In the second quarter, billionaire investor and Berkshire CEO Warren Buffett bought back $5.1 billion of his company’s shares, more than double what he has purchased before. This according to a recent article in Bloomberg.
The article reports that the buybacks came as Buffett “unloaded almost $13 billion of other companies’ shares, including airline stocks and some financials, in what was his biggest selling quarter in more than a decade.”
Given that Berkshire’s cash pile had bloated to a record $146.6 billion in June (partly due to the sale of airline shares in April), the development is cause for optimism, says Edward Jones analyst Jim Shanahan: “The buybacks are a relatively safe way to deploy capital in an uncertain environment. But it’s clear that’s not all he’s doing.”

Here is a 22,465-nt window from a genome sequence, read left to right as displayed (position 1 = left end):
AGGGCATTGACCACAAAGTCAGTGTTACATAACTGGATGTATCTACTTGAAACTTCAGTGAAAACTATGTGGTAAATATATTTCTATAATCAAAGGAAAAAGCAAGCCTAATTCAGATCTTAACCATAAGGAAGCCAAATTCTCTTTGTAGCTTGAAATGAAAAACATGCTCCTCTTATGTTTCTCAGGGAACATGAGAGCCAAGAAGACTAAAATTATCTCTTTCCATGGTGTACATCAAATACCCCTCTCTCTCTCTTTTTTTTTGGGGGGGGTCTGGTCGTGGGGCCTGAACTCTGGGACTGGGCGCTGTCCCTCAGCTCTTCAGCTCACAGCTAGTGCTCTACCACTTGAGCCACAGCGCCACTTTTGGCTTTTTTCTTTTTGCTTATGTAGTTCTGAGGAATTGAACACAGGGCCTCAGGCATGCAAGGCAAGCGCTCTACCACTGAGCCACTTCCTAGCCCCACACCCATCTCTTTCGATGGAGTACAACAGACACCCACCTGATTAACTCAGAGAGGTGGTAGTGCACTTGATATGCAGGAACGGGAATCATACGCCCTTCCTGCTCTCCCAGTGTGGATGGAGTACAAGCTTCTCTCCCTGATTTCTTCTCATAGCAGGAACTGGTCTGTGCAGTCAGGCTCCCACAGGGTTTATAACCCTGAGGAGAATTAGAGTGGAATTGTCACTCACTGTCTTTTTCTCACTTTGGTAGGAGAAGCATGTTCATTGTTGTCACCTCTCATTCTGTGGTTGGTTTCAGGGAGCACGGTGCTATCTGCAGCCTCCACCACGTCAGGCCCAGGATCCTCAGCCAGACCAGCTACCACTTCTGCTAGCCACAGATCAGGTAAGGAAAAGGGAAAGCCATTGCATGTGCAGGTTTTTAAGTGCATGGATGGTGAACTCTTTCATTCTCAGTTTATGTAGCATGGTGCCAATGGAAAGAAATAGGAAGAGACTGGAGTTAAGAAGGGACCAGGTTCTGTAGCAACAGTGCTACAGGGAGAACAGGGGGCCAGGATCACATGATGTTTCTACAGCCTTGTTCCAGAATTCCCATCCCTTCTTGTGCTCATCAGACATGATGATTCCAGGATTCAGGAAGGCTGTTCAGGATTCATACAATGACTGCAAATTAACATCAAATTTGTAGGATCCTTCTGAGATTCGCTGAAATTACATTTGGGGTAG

In July, Berkshire bought natural gas assets and in recent weeks purchased at least $2 billion in Bank of America stock.
According to Bill Smead, CIO of Smead Capital Management, the buybacks signal that Berkshire is feeling optimistic about its standing in today’s market. He argues that it reflects Buffett’s understanding of “how out of favor his own stock is in relation to other investments you could make in other companies.”